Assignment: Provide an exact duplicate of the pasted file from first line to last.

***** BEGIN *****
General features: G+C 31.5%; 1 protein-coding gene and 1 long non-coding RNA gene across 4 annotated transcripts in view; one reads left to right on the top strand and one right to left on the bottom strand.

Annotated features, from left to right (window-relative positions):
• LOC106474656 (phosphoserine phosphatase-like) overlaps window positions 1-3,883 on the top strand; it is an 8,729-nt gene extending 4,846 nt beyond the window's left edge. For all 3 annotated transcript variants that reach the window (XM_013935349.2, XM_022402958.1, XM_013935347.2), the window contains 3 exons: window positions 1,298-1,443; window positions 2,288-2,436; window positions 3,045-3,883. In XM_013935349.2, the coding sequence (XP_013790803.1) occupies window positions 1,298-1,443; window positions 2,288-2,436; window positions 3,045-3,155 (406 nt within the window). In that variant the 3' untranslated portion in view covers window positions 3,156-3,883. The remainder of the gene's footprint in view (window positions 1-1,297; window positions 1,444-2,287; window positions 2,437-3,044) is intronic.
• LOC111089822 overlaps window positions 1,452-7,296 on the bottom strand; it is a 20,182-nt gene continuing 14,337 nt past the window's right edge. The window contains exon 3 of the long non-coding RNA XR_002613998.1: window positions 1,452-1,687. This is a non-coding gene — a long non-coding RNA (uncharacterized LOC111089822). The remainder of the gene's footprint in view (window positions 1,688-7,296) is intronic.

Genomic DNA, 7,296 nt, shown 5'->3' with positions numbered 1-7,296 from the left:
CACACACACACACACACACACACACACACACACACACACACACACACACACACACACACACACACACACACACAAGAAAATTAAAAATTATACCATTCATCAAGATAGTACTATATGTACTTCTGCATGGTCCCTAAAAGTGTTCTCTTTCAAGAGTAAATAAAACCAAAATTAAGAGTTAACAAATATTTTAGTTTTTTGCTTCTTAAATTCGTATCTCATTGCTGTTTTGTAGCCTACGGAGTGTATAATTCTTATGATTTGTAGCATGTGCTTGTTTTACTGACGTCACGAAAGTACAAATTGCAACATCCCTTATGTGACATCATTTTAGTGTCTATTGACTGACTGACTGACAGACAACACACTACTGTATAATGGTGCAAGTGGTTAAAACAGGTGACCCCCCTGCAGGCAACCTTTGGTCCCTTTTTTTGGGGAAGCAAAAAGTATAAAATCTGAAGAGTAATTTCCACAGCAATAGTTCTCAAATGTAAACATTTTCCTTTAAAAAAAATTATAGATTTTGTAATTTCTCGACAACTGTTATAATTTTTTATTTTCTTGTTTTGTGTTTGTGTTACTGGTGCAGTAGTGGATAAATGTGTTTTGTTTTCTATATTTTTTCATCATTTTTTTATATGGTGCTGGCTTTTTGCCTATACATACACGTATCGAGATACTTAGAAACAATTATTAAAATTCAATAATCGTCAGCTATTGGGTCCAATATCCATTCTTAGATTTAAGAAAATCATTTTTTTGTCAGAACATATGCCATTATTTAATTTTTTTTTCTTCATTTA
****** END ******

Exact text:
General features: G+C 31.5%; 1 protein-coding gene and 1 long non-coding RNA gene across 4 annotated transcripts in view; one reads left to right on the top strand and one right to left on the bottom strand.

Annotated features, from left to right (window-relative positions):
• LOC106474656 (phosphoserine phosphatase-like) overlaps window positions 1-3,883 on the top strand; it is an 8,729-nt gene extending 4,846 nt beyond the window's left edge. For all 3 annotated transcript variants that reach the window (XM_013935349.2, XM_022402958.1, XM_013935347.2), the window contains 3 exons: window positions 1,298-1,443; window positions 2,288-2,436; window positions 3,045-3,883. In XM_013935349.2, the coding sequence (XP_013790803.1) occupies window positions 1,298-1,443; window positions 2,288-2,436; window positions 3,045-3,155 (406 nt within the window). In that variant the 3' untranslated portion in view covers window positions 3,156-3,883. The remainder of the gene's footprint in view (window positions 1-1,297; window positions 1,444-2,287; window positions 2,437-3,044) is intronic.
• LOC111089822 overlaps window positions 1,452-7,296 on the bottom strand; it is a 20,182-nt gene continuing 14,337 nt past the window's right edge. The window contains exon 3 of the long non-coding RNA XR_002613998.1: window positions 1,452-1,687. This is a non-coding gene — a long non-coding RNA (uncharacterized LOC111089822). The remainder of the gene's footprint in view (window positions 1,688-7,296) is intronic.

Genomic DNA, 7,296 nt, shown 5'->3' with positions numbered 1-7,296 from the left:
CACACACACACACACACACACACACACACACACACACACACACACACACACACACACACACACACACACACACAAGAAAATTAAAAATTATACCATTCATCAAGATAGTACTATATGTACTTCTGCATGGTCCCTAAAAGTGTTCTCTTTCAAGAGTAAATAAAACCAAAATTAAGAGTTAACAAATATTTTAGTTTTTTGCTTCTTAAATTCGTATCTCATTGCTGTTTTGTAGCCTACGGAGTGTATAATTCTTATGATTTGTAGCATGTGCTTGTTTTACTGACGTCACGAAAGTACAAATTGCAACATCCCTTATGTGACATCATTTTAGTGTCTATTGACTGACTGACTGACAGACAACACACTACTGTATAATGGTGCAAGTGGTTAAAACAGGTGACCCCCCTGCAGGCAACCTTTGGTCCCTTTTTTTGGGGAAGCAAAAAGTATAAAATCTGAAGAGTAATTTCCACAGCAATAGTTCTCAAATGTAAACATTTTCCTTTAAAAAAAATTATAGATTTTGTAATTTCTCGACAACTGTTATAATTTTTTATTTTCTTGTTTTGTGTTTGTGTTACTGGTGCAGTAGTGGATAAATGTGTTTTGTTTTCTATATTTTTTCATCATTTTTTTATATGGTGCTGGCTTTTTGCCTATACATACACGTATCGAGATACTTAGAAACAATTATTAAAATTCAATAATCGTCAGCTATTGGGTCCAATATCCATTCTTAGATTTAAGAAAATCATTTTTTTGTCAGAACATATGCCATTATTTAATTTTTTTTTCTTCATTTA